Broadcast network remains widely watched, and CBS All Access has corporation poised for future

Sports personalities Jim Nantz and Tony Romo kicked of the CBS upfront show, the pair starring in a “pre-game” video loaded with football/television double entendres.

“It feels like a Super Bowl,” said Romo.

Nantz mentioned how “new head coach, Joe Ianniello, has already put his stamp on the team” since stepping in for Leslie Moonves.

Related: CBS Reveals Fall Programming

Nantz, Romo, reporter Tracy Wolfson and Jo Ann Ross, president and chief ad revenue officer, then stepped on stage at Carnegie Hall.

“Hello friends, and hello friends with money,” quipped Nantz.

Ross, clad in shoulder pads and a football jersey, spoke next. “It’s been a wild ride since we last met,” she said, for CBS, the industry and the world in general.

She boasted “lasting stability” for clients of CBS. “Advertising on CBS gets you reach and scale,” she said.

She talked up CBS All Access, addressable TV, and brand-safe content. She boasted of Madam Secretary being awarded for its representation of females.

“There has never been a better time for all of us to lead the change we want to see,” Ross said.

David Nevins, chief creative officer, came out next. He spoke of deep engagement between CBS content and its viewers. He cited the “strategic course” laid out by Ianniello.

Nevins called CBS All Access “a place for passionate viewers.” He labelled Showtime “premium-cable royalty.” Smithsonian Channel, Pop and CBS Sports Network, he said, are “smart, sexy and sweaty.”

Nevins mentioned the “depth and talent” in the executive ranks at CBS. “We are honored to be America’s most watched network today, as we have for the past decade,” he said, and plan to be for the future.

Entertainment president Kelly Kahl talked up the new programs. He spoke of CBS’ more diverse and “inclusive” series.

He singled out the 279 episodes of The Big Bang Theory. “This show is among the very finest comedies ever to grace this network,” he said. 

The cast and Chuck Lorre were brought to stage, eliciting a standing ovation. 

“This has been an unbelievable journey for us all, we’re very grateful,” Lorre said.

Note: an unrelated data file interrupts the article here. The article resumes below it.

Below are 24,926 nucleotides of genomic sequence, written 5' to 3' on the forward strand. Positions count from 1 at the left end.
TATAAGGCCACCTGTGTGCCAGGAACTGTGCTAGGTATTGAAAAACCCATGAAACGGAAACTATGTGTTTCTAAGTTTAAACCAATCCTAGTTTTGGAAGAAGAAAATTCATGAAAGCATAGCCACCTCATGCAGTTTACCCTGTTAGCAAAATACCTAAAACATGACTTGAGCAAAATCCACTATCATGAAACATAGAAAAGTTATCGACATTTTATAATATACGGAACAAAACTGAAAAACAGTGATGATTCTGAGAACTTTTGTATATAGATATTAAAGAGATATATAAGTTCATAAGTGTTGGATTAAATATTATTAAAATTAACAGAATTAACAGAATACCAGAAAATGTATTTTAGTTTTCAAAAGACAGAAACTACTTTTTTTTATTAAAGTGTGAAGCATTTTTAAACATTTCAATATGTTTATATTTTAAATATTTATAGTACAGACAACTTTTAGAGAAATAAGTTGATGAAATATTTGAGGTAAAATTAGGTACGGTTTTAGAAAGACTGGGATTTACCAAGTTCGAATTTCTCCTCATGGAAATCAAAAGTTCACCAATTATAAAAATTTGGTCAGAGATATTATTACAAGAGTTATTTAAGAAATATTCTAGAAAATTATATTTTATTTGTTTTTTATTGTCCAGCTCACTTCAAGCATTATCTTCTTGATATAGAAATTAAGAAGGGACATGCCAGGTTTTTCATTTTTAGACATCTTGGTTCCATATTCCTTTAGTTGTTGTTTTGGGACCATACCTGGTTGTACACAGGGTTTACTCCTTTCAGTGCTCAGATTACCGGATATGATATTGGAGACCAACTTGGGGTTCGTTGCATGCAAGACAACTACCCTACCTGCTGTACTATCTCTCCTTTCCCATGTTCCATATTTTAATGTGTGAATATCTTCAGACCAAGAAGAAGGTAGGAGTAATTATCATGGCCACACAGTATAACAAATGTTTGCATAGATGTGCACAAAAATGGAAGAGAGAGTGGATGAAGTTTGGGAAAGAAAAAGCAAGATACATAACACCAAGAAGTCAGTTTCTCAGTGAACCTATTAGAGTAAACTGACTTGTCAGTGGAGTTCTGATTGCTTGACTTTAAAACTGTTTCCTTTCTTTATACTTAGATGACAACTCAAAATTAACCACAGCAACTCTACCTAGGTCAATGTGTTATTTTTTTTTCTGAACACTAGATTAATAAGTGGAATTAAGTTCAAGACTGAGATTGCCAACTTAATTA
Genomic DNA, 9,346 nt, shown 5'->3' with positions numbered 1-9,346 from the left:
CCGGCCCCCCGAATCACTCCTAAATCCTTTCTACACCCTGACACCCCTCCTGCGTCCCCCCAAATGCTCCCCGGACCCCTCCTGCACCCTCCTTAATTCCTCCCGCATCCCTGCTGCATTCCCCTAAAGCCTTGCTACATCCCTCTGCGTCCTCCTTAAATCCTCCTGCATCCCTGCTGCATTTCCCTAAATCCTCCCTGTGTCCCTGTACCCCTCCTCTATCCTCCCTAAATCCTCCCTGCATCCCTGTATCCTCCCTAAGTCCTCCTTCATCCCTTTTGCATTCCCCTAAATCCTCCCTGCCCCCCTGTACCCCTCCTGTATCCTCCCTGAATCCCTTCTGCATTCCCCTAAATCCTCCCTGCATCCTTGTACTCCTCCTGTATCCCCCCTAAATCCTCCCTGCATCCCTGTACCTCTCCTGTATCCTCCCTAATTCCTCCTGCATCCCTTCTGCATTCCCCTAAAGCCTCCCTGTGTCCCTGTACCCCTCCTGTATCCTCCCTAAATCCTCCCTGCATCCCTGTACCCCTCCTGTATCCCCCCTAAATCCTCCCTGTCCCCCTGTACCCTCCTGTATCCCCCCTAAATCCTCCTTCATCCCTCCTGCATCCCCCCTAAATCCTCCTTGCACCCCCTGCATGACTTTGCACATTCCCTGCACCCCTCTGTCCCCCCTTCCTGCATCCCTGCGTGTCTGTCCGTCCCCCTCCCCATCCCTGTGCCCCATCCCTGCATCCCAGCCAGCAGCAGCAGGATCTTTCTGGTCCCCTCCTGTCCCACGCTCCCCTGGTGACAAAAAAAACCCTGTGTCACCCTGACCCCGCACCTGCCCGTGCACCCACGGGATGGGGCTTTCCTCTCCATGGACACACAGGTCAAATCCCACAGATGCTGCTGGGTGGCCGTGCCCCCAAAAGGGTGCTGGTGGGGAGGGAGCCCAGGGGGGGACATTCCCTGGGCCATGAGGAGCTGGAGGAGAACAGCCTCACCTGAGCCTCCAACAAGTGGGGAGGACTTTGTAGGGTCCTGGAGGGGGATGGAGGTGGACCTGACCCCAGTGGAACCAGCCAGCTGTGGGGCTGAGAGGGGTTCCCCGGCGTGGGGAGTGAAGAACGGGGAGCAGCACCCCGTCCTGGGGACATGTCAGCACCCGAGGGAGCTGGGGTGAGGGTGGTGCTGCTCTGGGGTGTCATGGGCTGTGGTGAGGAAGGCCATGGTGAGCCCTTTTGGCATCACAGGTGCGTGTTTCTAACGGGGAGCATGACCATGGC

Kahl next plugged The Late Show with Stephen Colbert. “Stephen is the most topical, influential and relevant voice in late night,” said Kahl.

Colbert said he read a four-page summary from William Barr about CBS. “Turns out Les Moonves is totally exonerated!” he quipped.

Colbert discussed new programs such as FBI: Most Wanted. “When it comes to finding new voices, CBS will take a chance with anyone who’s already on CBS,” he joked.

Colbert said Big Bang is going off the air so the cast can enter the Democratic race for the presidency. All are polling ahead of John Hickenlooper, he said.

Kahl brought out Thom Sherman, senior executive VP of programming, to talk about the new shows. He talked about the shows’ thought-provoking concepts, cultural relevance and inclusivity.

Cedric the Entertainer of The Neighborhood came out to discuss programming. He mentioned how many people approach him in public to discuss his show, a testament to broadcast TV.

Cedric introduced Bob ♥ Abishola, and cast members Billy Gardell and Folake Olowofoyeku.

Sherman then shared The Unicorn, with cast members Walton Goggins and Michaela Watkins, among others, stepping on stage. Goggins said the show is “about finding out who you are on the other side of loss.”

Patricia Heaton (right) stars in 'Carol's Second Act

Patricia Heaton (right) stars in 'Carol's Second Act

Carol’s Second Act has Patricia Heaton learning to be a doctor after getting divorced and retiring from teaching. Heaton, Kyle MacLachlan and the rest of the cast came out. “This is a comedy with heart, and America is going to love it,” said Heaton.

Susan Zirinsky, president of news, was out next. She mentioned the “one hell of a journey” her career has represented.

“We have the right people in the right places,” she said of CBS News. “The entire news organization feels energized.”

She spoke of the “hard news of the heart” on CBS This Morning, and praised Gayle King. She brought out the new CBS This Morning team, King, Anthony Mason and Tony Dokoupil.

“We will give it 110%,” said King.

Zirinsky then talked up new evening anchor Norah O’Donnell. “Norah has street cred like no other anchor in the business,” said Zirinsky.

O’Donnell spoke of the “hunger and thirst for news” in America. Moving the newscast to Washington, she added, is a “game-changer.”

James Corden, The Late Late Show host, was next out. He singled out the anchors for not starting their newscasts with, “You’re not going to believe this shit.”

Sherman then discussed the new CBS dramas. Legal drama All Rise shows judges, prosecutors and public defenders in Los Angeles. The cast, including Simone Missick, Wilson Bethel and Marg Helgenberger, trotted out. Missick likened the series to a roller coaster. “It is fast, it is fun, it will have you holding your breath one moment and laughing the next.”

Michelle and Robert King’s Evil looks at where evil deeds come from.

Star Katja Herbers called working with the Kings “a dream come true.”

Sherman shared the mid-season shows, including comedy Broke and dramas FBI: Most Wanted from Dick Wolf and Tommy, with Edie Falco as the LAPD chief.

Kahl brought out Noriko Kelley, executive VP of program planning and scheduling, to share CBS’ night-by-night schedule. Kelley called it “an aggressive 52-week plan.”

Kahl termed it a “classic CBS fall schedule,” plugged the CBS team, and wrapped things up. 

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